For the first time in nearly two decades, the exchange rate between the euro and the dollar is roughly the same. The parity in the two currencies comes after the euro has plunged almost 20% in value over the last 14 months compared to the dollar. This year, the U.S. dollar has gained against most major currencies, as the Fed’s interest rate hikes have made the dollar a safe haven for investors worldwide who are seeking protection against surging global inflation.
The chart below shows the value of the euro compared to the dollar since 1999 and the wild swings that may occur in the currency markets.
When the Federal Reserve raises rates, as it has done several times this year, Treasury yields also tend to move higher. This attracts more money into the U.S. from international investors, who in turn buy dollar-denominated bonds in hopes of obtaining higher yields than they can obtain in their own countries. The higher the yield, the better the return. The Federal Reserve has raised rates more aggressively in 2022 than many other central banks around the globe.
Another potential dynamic causing the strength of the U.S. dollar is the idea that the U.S. is a safe haven for investments, compared to many other countries. Russia’s war with Ukraine has caused considerable geopolitical and economic uncertainty in Europe. At the same time, China’s zero-COVID policy has been another drag on the global economy. While there is uncertainty in the U.S. regarding a potential recession, the bond market (i.e., U.S. Treasuries) remains a safe investment compared to other countries, boosting the dollar’s attractiveness.
Why does the strength of the U.S. dollar matter? For those traveling overseas, a strong dollar is quite advantageous. A stronger American dollar goes much farther abroad and provides more buying power. Everything is cheaper for Americans traveling out of the country.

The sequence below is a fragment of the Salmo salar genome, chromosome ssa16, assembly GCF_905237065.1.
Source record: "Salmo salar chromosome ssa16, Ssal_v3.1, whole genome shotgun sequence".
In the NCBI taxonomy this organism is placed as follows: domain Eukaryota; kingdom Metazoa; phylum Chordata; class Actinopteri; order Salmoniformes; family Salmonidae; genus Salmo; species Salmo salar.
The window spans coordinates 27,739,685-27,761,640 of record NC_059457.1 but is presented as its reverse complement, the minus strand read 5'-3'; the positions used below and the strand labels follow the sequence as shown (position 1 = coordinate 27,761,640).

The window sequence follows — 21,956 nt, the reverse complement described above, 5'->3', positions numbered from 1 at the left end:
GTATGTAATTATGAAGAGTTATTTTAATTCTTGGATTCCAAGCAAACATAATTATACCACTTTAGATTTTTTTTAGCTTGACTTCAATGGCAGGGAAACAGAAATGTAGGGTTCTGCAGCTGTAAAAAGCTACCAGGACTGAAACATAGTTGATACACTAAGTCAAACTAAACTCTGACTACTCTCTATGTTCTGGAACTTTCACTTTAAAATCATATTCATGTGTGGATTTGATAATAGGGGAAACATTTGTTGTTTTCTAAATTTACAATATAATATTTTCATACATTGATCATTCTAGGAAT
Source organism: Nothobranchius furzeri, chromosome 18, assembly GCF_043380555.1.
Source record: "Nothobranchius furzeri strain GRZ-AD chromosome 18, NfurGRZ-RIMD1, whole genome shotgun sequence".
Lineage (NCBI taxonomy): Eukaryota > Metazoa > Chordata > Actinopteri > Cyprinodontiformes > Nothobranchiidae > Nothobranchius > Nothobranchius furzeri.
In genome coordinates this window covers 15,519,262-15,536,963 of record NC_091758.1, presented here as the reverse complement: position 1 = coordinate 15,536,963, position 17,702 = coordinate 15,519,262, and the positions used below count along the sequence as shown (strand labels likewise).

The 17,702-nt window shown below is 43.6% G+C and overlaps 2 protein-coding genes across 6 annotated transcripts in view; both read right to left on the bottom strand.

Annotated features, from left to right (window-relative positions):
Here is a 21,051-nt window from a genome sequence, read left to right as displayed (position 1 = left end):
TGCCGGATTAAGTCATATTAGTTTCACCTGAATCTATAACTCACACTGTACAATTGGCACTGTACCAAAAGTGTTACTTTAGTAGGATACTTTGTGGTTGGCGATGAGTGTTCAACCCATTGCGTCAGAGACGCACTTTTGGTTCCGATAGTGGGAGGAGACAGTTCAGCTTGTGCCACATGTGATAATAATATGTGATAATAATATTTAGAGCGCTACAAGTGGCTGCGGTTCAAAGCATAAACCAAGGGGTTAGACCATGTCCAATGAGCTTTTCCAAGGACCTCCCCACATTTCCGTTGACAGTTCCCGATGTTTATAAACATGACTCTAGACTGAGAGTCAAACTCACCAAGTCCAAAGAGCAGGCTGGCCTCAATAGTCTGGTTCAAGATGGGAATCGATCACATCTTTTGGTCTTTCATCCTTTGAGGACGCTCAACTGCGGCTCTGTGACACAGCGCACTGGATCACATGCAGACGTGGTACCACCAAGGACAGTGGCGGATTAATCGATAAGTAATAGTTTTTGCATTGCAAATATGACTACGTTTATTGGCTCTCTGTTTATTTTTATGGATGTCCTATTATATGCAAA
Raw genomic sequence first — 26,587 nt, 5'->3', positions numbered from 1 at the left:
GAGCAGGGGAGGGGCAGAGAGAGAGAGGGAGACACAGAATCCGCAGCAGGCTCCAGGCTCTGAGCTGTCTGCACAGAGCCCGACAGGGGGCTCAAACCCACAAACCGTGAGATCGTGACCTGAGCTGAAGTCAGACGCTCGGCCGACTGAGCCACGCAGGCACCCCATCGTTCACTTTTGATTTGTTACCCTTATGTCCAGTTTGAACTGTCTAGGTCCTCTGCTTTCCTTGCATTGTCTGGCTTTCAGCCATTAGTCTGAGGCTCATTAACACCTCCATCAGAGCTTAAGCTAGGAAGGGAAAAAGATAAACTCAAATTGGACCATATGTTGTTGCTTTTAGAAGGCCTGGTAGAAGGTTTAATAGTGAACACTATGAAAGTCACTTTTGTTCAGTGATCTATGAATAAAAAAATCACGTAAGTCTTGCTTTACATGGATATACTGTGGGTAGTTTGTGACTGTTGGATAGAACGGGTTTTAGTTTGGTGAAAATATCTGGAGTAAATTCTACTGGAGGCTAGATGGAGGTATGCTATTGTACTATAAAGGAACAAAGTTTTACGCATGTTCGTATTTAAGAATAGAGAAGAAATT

From an investment standpoint, the implications may be different. U.S.-based companies that have large international businesses are likely to suffer from a stronger dollar, primarily because converting overseas profits earned in weaker currencies into U.S. dollars can weigh on sales as well as earnings. Income from foreign sales will decrease in value on balance sheets because the foreign currency value has lost value. At the same time, domestically produced goods become more expensive abroad as the dollar increases compared to the currency where the goods are being shipped and then sold, driving down earnings.
On the other hand, goods produced abroad and imported to the United States will be cheaper with a stronger dollar. For example, a luxury car made in Italy will fall in price in dollars with the current parity between the dollar and the euro. If a car costs 70,000 euros and the exchange rate is 1.35, then it costs $94,500. However, if the exchange rate falls to 1.12, it would cost just $78,400.
Many companies will employ hedging techniques that may help improve gross profit margins and recover some of the lost revenue from the strong dollar. Some companies may sell their products overseas, and that may help them recover lost revenue from lower production costs. It also is important to note that currency swings of this magnitude tend to be short-lived.